Fichte thought that the world of appearances in space and time is posited by the Absolute Spirit as the objectification of its will, as the raw material for its duty. It is objective to man because he is finite, and the mistaken notion that what is outside of the human mind must be material has given rise to the customary forms of dualistic and even to materialistic philosophies. Actually, Fichte wrote, what is beyond us is Absolute Mind, as Berkley had suggested. And as Spinoza had pointed out, Fichte continued, there is only one Substance in the universe, namely god, though Spinoza failed to see that even extension is a form of conscious experience. He insisted that Spinoza’s “Substance” must be interpreted wholly in terms of spirit.
Wilson is absolutely sure in his point of view; and according to that in “The Biological Basis of Morality” he says “I believe in the independence of moral values, whether from God or not, and I believe that moral values come from human beings alone, whether or not God exists” (1998, p.112). In other words, it means that E.O. Wilson believes that moral values are independent from God or another perfect being; and come along with humans. It is not necessary to be a God to distinguish what is good and wrong. However, there is one common thing that Wilson shares with Kant and that thing is free will.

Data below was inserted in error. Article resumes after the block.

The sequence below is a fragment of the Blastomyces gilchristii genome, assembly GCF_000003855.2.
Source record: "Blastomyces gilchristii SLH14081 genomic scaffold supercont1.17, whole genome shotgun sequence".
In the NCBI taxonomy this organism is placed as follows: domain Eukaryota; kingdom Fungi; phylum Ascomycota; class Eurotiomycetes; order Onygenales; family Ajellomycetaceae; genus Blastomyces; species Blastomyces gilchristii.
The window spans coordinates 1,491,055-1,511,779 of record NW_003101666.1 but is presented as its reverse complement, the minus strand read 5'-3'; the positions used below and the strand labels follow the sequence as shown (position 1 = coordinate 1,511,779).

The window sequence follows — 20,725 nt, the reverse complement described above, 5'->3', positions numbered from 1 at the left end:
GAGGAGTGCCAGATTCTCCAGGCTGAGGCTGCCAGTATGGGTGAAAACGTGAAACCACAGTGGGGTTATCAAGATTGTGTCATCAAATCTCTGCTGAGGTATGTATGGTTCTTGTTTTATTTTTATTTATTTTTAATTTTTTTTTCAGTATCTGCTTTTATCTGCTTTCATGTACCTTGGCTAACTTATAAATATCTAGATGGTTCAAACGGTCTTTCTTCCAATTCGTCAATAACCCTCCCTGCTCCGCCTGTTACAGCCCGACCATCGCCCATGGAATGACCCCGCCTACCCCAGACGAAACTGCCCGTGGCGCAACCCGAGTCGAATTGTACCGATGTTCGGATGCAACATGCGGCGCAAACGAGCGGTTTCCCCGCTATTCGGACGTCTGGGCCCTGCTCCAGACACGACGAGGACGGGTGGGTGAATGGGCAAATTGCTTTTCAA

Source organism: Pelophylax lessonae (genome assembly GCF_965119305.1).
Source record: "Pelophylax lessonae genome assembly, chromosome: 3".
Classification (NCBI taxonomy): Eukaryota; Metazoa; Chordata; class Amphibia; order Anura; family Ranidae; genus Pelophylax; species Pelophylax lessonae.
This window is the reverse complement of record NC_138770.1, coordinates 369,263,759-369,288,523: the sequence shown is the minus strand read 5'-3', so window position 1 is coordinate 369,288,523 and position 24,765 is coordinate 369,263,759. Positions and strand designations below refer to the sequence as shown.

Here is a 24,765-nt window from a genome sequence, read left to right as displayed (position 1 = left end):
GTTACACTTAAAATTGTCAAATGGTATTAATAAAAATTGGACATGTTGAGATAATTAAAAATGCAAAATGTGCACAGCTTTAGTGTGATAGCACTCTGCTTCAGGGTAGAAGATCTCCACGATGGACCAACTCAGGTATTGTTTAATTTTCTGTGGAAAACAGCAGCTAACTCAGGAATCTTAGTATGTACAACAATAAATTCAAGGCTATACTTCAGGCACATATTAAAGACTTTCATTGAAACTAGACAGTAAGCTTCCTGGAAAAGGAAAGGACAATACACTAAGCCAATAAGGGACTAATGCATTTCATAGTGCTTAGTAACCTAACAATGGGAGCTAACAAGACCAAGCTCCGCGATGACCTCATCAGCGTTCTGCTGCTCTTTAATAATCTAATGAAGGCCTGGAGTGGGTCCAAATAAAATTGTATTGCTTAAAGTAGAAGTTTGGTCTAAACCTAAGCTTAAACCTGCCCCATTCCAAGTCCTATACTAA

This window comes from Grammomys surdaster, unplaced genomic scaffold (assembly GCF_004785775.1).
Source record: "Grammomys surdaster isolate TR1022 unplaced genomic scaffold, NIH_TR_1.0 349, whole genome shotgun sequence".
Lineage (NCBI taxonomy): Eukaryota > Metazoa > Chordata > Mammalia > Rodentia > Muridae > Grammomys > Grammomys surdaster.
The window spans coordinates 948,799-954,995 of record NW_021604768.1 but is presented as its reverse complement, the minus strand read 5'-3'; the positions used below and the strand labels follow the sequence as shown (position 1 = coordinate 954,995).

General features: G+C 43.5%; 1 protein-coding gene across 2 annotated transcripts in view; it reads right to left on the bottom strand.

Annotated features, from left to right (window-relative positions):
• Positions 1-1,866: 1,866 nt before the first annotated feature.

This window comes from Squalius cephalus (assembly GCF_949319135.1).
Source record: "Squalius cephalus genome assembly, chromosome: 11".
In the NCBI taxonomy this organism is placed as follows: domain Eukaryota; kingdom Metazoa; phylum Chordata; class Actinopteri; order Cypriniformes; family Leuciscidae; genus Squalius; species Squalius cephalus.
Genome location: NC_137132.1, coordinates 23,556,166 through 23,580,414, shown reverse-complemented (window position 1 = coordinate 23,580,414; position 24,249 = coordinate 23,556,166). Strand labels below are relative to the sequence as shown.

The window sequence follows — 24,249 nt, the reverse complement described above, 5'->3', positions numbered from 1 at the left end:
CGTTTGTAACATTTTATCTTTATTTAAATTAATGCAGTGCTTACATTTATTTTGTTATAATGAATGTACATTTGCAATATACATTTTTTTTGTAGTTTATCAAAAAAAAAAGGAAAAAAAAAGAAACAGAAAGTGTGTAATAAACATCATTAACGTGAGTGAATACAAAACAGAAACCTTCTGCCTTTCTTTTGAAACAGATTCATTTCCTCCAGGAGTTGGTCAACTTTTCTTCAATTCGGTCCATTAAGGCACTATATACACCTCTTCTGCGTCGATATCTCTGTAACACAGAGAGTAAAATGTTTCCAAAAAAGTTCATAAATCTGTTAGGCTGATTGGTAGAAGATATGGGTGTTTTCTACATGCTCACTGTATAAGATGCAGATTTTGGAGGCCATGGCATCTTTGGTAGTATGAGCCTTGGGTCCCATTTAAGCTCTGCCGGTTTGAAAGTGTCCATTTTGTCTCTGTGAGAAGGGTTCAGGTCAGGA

“Realm of Ends” formulation of the categorical imperative, states that we must “act in accordance with the maxims of a member giving universal laws for merely possible kingdom of ends.” (4:439) It acts as a social contract. Kant further explains it that “a rational being belongs as a member of the kingdom of ends when he gives universal laws in it but is also himself subject to those laws.” (4:434) Being subject to a law does not contradict with the concept of a rational being as an end in itself, because it is not like a slavery since it is not subject to arbitrary will. Just the opposite, since it draws central points from the first and second formulation, “the will of a member could regard itself as at the same time giving universal law through its maxim” (4:434) and no member will see another member as a mere mean. On the other hand, autonomy is not equal to self-mastery. For Kant, it is essentially social.
Kant sets out to elucidate what the categorical imperative contains. We ought to bear in mind that the categorical imperative is not a concept that can be established by an appeal to experience, since experience cannot furnish us with what ought to be, but rather what is. The categorical imperative, Kant explains, is not analytic, but rather it is a practical synthetic principle a priori, and establishing how synthetic a priori propositions are possible is always a daunting undertaking. With this difficulty, Kant resolves to postpone the resolution of the unconditional imperative for the latter part of his work (420). Kant argues that hypothetical imperatives – imperatives based on desire or inclination – are conditional, since they are dependent